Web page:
No such luck. If things are difficult then that is because they are difficult and they will always take longer to sort out than people hope. In their heart of hearts everyone involved has known for at least six months that the deadline of end-June for having all the hard work done was unrealistic. The work-load at the IASB has been astonishing and the hours worked have been long. There should be no shame in not having wrapped it all up. Tweedie's view as he stepped down of, 'that's life', is the right one. As a result the early days of Hoogervorst's chairmanship will seem to be more of the same for a good while. But the remark reveals a profound understanding of what lies underneath.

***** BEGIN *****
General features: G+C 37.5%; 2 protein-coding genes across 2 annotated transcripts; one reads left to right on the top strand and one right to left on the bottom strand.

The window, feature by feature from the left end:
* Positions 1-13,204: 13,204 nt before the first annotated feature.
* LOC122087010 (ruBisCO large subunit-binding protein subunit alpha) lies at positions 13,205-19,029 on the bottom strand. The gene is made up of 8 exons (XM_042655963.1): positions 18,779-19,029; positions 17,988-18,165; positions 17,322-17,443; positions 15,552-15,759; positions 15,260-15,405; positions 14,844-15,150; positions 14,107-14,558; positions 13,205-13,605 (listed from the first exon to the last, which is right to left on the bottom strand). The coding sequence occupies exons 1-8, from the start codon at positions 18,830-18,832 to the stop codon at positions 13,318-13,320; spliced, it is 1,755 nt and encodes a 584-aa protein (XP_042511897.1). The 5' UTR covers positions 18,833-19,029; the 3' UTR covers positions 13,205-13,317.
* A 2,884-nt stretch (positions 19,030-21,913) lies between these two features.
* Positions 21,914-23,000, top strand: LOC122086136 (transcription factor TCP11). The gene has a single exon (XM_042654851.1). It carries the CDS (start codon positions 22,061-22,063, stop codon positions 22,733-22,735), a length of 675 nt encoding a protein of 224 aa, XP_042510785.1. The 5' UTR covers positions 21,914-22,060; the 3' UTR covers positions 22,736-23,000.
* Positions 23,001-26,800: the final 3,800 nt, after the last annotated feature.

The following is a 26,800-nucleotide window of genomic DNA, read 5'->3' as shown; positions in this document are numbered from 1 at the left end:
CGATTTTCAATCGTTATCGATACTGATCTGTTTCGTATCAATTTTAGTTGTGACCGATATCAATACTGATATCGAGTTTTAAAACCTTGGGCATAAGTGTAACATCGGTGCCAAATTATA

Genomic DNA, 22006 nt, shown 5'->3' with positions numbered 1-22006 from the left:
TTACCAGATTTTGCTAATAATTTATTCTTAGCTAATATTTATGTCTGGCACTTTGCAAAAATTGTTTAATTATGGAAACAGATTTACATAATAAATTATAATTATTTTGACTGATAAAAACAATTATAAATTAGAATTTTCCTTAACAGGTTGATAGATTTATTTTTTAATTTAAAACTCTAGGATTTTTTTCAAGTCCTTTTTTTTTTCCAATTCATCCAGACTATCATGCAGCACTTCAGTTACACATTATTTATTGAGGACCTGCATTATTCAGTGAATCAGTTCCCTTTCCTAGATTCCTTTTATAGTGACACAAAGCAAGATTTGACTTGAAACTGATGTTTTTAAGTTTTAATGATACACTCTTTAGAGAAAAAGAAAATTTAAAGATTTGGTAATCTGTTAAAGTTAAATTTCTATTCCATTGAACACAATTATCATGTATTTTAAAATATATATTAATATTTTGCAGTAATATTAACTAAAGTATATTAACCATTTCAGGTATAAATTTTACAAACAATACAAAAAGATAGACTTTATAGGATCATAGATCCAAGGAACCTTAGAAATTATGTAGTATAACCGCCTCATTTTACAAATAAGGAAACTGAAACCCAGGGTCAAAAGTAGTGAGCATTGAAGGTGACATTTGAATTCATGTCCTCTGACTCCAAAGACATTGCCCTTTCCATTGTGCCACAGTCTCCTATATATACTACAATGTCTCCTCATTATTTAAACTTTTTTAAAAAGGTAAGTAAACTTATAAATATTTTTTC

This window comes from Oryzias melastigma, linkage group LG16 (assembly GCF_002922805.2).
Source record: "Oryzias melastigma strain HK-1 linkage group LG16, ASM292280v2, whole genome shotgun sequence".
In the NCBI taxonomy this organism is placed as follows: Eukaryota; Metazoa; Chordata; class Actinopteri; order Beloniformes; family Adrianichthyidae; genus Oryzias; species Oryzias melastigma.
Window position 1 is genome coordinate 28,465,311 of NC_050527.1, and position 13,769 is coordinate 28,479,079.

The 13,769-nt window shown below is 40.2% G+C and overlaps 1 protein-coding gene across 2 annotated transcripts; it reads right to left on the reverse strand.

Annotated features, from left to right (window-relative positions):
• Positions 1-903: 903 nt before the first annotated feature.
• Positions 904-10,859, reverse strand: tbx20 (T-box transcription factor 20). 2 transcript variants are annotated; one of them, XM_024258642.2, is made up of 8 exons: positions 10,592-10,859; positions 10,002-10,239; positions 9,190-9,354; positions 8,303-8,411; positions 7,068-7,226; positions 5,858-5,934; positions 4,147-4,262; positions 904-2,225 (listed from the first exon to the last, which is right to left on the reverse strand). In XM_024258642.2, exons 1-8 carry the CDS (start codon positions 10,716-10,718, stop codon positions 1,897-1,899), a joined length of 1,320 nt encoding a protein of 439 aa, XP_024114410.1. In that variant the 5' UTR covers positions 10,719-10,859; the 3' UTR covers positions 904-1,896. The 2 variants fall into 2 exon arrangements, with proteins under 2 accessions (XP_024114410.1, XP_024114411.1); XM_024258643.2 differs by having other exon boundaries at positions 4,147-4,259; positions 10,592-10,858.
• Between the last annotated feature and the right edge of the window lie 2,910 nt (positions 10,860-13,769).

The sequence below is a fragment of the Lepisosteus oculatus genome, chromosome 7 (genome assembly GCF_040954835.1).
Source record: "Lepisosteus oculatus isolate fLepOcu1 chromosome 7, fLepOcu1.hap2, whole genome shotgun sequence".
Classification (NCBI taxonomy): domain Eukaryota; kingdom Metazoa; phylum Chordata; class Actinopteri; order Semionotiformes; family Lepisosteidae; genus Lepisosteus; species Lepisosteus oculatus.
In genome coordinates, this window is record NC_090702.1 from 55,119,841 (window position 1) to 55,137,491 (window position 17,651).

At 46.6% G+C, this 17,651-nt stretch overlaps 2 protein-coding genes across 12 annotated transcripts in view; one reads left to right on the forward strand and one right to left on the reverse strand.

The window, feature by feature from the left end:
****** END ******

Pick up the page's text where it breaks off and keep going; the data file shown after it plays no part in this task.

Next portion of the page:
There is a view that after the current hard slog through difficult issues is achieved somehow life will be different. The sunlit uplands will have been reached. Utopia will have been created in a green and pleasant land of IFRS. But the truth is that yearning for utopia doesn't always get you there. Life is complex. And the role of a global standard-setter is to deal with difficult and seemingly intransigent problems. It will always involve long hours and difficult, if not impossible, decisions. And this is where the skills of both Tweedie and Hoogervorst are so similar. Both see transparency as one of the main answers. Both see pragmatism as the way to get there. Transparency is a contributor to stability. Both take the view that it is the ability of IFRS as a global financial reporting language to make things clear and to allow better and easier business transactions to be made around the world and across borders which is the most important element. As Tweedie said in his interview with IAS Plus at the end of his Chairmanship: 'This game is all about change management. You can say it's technical but how far can you go technically? It's pragmatism'.